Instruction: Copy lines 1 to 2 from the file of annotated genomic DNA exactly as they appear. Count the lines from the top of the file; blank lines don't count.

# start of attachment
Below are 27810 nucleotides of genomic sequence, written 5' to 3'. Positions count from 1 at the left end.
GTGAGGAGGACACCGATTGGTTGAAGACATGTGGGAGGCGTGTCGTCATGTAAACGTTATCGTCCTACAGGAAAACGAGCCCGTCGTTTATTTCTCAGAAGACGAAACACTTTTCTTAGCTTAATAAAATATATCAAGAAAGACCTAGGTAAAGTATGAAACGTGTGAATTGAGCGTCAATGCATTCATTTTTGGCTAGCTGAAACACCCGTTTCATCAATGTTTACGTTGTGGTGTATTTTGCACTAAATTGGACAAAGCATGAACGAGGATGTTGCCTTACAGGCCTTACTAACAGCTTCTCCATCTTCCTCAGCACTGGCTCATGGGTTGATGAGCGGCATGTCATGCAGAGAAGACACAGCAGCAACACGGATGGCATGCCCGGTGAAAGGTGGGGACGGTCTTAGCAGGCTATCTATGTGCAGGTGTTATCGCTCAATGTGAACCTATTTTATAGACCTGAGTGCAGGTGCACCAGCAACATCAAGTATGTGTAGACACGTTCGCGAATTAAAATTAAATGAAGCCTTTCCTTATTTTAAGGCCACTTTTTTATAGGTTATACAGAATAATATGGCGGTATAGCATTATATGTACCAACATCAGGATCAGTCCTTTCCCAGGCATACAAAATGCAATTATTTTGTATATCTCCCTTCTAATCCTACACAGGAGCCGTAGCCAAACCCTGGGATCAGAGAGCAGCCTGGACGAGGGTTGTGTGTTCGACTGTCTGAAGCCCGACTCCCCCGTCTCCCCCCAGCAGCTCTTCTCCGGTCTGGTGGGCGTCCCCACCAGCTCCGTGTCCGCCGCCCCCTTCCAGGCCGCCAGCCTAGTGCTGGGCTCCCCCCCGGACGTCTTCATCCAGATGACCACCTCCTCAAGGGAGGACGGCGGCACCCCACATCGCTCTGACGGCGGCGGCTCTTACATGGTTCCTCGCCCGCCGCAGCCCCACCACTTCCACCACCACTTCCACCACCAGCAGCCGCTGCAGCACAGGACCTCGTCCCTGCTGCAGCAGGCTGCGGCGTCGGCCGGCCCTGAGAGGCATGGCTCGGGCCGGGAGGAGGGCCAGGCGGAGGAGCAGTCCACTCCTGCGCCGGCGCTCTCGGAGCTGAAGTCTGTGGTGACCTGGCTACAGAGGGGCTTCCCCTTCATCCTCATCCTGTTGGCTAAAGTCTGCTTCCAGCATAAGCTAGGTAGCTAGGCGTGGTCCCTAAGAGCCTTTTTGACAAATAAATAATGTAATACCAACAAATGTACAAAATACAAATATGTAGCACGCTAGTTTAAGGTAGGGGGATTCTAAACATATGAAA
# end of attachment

Below are 27810 nucleotides of genomic sequence, written 5' to 3'. Positions count from 1 at the left end.
GTGAGGAGGACACCGATTGGTTGAAGACATGTGGGAGGCGTGTCGTCATGTAAACGTTATCGTCCTACAGGAAAACGAGCCCGTCGTTTATTTCTCAGAAGACGAAACACTTTTCTTAGCTTAATAAAATATATCAAGAAAGACCTAGGTAAAGTATGAAACGTGTGAATTGAGCGTCAATGCATTCATTTTTGGCTAGCTGAAACACCCGTTTCATCAATGTTTACGTTGTGGTGTATTTTGCACTAAATTGGACAAAGCATGAACGAGGATGTTGCCTTACAGGCCTTACTAACAGCTTCTCCATCTTCCTCAGCACTGGCTCATGGGTTGATGAGCGGCATGTCATGCAGAGAAGACACAGCAGCAACACGGATGGCATGCCCGGTGAAAGGTGGGGACGGTCTTAGCAGGCTATCTATGTGCAGGTGTTATCGCTCAATGTGAACCTATTTTATAGACCTGAGTGCAGGTGCACCAGCAACATCAAGTATGTGTAGACACGTTCGCGAATTAAAATTAAATGAAGCCTTTCCTTATTTTAAGGCCACTTTTTTATAGGTTATACAGAATAATATGGCGGTATAGCATTATATGTACCAACATCAGGATCAGTCCTTTCCCAGGCATACAAAATGCAATTATTTTGTATATCTCCCTTCTAATCCTACACAGGAGCCGTAGCCAAACCCTGGGATCAGAGAGCAGCCTGGACGAGGGTTGTGTGTTCGACTGTCTGAAGCCCGACTCCCCCGTCTCCCCCCAGCAGCTCTTCTCCGGTCTGGTGGGCGTCCCCACCAGCTCCGTGTCCGCCGCCCCCTTCCAGGCCGCCAGCCTAGTGCTGGGCTCCCCCCCGGACGTCTTCATCCAGATGACCACCTCCTCAAGGGAGGACGGCGGCACCCCACATCGCTCTGACGGCGGCGGCTCTTACATGGTTCCTCGCCCGCCGCAGCCCCACCACTTCCACCACCACTTCCACCACCAGCAGCCGCTGCAGCACAGGACCTCGTCCCTGCTGCAGCAGGCTGCGGCGTCGGCCGGCCCTGAGAGGCATGGCTCGGGCCGGGAGGAGGGCCAGGCGGAGGAGCAGTCCACTCCTGCGCCGGCGCTCTCGGAGCTGAAGTCTGTGGTGACCTGGCTACAGAGGGGCTTCCCCTTCATCCTCATCCTGTTGGCTAAAGTCTGCTTCCAGCATAAGCTAGGTAGCTAGGCGTGGTCCCTAAGAGCCTTTTTGACAAATAAATAATGTAATACCAACAAATGTACAAAATACAAATATGTAGCACGCTAGTTTAAGGTAGGGGGATTCTAAACATATGAAA